T-4. Kody Hinze, AA Corpus Christi (23)- Hinze isn’t the Texas League leader because all but one of those home runs was with Lancaster in the Cal League. He was recently promoted after his breakout season with the JetHawks, and his home/road splits there were actually even and not inflated by Clear Channel Stadium.
6. Tim Wheeler, AA Tulsa (22, Texas League leader)- After being a first round selection in 2009, Wheeler’s pro career was a bit of a disappointment through 2010. He’s breaking out this year and showing great power in the Texas League. In 197 career games prior to this year, he only had 17 home runs, and he’s more than doubled that in 85 this season.
7. Yazy Arbelo, A South Bend (21, Midwest League leader)- I was surprised to see a low-A player this high on the leaderboard since players there usually haven’t developed power yet. Arbelo is a bit different though. He’s a big player and already 23 years old, so he should be able to hit well at the lower levels. He has a .898 OPS this year after posting a .898 OPS after being drafted last year.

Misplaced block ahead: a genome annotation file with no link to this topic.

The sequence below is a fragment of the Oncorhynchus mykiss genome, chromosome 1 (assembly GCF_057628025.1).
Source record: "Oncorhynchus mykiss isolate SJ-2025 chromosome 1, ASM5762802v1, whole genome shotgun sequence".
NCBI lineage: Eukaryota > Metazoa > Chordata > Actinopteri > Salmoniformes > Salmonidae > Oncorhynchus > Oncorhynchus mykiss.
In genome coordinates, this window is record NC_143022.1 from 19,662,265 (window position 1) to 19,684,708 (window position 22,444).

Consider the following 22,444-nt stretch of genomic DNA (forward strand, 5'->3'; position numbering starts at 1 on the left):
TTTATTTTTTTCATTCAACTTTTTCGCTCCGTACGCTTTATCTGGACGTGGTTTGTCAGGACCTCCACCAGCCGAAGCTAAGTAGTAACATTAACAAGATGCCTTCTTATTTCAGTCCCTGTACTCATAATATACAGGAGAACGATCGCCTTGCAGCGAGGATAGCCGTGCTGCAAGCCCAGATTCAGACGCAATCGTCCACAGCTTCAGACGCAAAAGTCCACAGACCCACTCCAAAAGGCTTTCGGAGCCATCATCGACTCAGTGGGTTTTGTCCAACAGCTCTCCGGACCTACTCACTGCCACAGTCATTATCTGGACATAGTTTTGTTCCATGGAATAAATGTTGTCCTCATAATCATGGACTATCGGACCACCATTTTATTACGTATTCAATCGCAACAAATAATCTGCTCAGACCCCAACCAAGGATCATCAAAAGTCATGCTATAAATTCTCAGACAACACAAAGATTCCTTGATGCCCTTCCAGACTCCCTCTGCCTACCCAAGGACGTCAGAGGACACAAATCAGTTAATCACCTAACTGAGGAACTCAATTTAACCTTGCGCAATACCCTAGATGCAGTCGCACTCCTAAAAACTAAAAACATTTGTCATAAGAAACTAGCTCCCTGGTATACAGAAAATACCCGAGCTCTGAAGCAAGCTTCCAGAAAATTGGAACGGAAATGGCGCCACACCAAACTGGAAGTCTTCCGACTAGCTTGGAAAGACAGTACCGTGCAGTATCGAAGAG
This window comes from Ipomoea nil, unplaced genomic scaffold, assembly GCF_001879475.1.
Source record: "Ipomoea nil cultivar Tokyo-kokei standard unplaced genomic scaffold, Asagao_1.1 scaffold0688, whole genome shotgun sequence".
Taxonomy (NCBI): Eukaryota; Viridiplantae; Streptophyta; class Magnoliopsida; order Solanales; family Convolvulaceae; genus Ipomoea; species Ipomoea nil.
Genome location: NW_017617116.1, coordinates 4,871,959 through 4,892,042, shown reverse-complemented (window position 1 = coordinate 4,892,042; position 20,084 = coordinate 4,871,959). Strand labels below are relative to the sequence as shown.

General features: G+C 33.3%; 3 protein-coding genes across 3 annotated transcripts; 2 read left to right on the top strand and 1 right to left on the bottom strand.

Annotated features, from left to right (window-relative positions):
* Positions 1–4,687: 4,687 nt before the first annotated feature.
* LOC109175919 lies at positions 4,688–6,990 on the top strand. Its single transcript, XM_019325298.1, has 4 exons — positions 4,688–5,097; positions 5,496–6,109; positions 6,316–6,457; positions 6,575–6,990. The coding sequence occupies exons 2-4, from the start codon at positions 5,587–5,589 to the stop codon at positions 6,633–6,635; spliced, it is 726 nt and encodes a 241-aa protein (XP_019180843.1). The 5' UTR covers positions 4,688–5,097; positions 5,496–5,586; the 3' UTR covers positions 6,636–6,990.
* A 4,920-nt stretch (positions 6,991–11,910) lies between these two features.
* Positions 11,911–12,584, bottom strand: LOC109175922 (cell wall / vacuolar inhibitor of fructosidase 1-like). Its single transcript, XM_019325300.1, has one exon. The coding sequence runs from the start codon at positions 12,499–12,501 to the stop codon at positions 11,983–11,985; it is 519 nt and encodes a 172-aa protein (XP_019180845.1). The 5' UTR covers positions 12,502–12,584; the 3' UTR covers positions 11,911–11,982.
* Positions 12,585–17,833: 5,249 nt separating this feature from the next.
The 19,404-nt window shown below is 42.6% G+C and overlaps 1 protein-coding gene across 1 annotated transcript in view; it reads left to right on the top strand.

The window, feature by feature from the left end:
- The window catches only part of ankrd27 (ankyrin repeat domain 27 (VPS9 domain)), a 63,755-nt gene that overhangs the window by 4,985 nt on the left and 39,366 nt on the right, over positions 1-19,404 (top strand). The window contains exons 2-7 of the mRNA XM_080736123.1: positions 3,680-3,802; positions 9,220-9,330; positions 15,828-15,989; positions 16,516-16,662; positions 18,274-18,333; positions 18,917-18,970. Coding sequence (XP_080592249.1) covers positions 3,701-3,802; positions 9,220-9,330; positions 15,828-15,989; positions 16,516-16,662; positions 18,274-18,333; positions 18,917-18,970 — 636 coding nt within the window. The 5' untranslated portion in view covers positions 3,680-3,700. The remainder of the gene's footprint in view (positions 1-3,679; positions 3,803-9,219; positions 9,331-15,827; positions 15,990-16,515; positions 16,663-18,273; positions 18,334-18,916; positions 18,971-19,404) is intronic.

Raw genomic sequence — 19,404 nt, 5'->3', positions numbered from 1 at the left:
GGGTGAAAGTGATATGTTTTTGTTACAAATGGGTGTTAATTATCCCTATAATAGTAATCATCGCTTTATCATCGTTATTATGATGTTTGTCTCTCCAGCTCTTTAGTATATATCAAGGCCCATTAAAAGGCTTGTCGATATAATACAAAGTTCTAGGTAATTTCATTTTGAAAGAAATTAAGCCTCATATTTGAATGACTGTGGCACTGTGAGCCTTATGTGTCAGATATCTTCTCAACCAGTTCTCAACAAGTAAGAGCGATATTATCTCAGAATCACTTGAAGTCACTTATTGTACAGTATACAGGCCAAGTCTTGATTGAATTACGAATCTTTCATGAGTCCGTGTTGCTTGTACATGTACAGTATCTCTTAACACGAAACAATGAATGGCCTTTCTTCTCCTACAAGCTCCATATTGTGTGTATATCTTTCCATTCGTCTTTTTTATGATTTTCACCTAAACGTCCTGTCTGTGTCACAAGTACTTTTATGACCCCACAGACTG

T-7. Ryan Lavarnway, AAA Pawtucket (21)- In 106 games in 2009, Lavarnway hit 21 home runs. In 126 games in 2010, he hit 22. This season, he already has 21 across two levels. His bat is very good, and soon he could add to an already stacked Red Sox lineup. Despite their problems at catcher in recent years, he might not be an answer due to his defense.
T-7. Jai Miller, AAA Sacramento (21)- Miller has posted some solid minor league numbers in the past, but this is his breakout season. He’s posting career highs in his rate stats, BA, OBP and SLG. He’s also already set a career high in home runs with 21, and he’s showing no signs of slowing down. He’s still young enough to get an extended shot in the majors eventually.